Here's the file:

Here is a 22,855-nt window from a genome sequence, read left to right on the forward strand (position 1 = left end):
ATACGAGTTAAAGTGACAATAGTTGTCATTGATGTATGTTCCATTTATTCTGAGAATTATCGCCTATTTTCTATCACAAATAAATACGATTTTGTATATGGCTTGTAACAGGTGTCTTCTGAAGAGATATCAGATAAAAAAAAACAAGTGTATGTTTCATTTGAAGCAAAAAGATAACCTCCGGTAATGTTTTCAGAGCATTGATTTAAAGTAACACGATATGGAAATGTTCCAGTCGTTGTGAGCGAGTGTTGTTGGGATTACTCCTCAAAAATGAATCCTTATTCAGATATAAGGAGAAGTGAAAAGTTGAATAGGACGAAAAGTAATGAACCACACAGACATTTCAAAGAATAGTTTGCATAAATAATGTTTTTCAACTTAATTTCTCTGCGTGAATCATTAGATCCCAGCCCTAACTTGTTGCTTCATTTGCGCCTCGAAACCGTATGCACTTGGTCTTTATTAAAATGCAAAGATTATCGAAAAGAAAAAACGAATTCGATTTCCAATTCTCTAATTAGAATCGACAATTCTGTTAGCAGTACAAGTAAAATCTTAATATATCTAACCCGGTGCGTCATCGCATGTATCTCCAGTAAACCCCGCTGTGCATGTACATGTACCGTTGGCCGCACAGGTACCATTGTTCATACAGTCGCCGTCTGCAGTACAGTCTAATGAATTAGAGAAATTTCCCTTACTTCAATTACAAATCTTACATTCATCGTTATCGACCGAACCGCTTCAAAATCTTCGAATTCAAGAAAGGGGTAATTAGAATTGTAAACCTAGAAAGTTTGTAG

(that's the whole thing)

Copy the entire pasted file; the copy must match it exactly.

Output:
Here is a 22,855-nt window from a genome sequence, read left to right on the forward strand (position 1 = left end):
ATACGAGTTAAAGTGACAATAGTTGTCATTGATGTATGTTCCATTTATTCTGAGAATTATCGCCTATTTTCTATCACAAATAAATACGATTTTGTATATGGCTTGTAACAGGTGTCTTCTGAAGAGATATCAGATAAAAAAAAACAAGTGTATGTTTCATTTGAAGCAAAAAGATAACCTCCGGTAATGTTTTCAGAGCATTGATTTAAAGTAACACGATATGGAAATGTTCCAGTCGTTGTGAGCGAGTGTTGTTGGGATTACTCCTCAAAAATGAATCCTTATTCAGATATAAGGAGAAGTGAAAAGTTGAATAGGACGAAAAGTAATGAACCACACAGACATTTCAAAGAATAGTTTGCATAAATAATGTTTTTCAACTTAATTTCTCTGCGTGAATCATTAGATCCCAGCCCTAACTTGTTGCTTCATTTGCGCCTCGAAACCGTATGCACTTGGTCTTTATTAAAATGCAAAGATTATCGAAAAGAAAAAACGAATTCGATTTCCAATTCTCTAATTAGAATCGACAATTCTGTTAGCAGTACAAGTAAAATCTTAATATATCTAACCCGGTGCGTCATCGCATGTATCTCCAGTAAACCCCGCTGTGCATGTACATGTACCGTTGGCCGCACAGGTACCATTGTTCATACAGTCGCCGTCTGCAGTACAGTCTAATGAATTAGAGAAATTTCCCTTACTTCAATTACAAATCTTACATTCATCGTTATCGACCGAACCGCTTCAAAATCTTCGAATTCAAGAAAGGGGTAATTAGAATTGTAAACCTAGAAAGTTTGTAG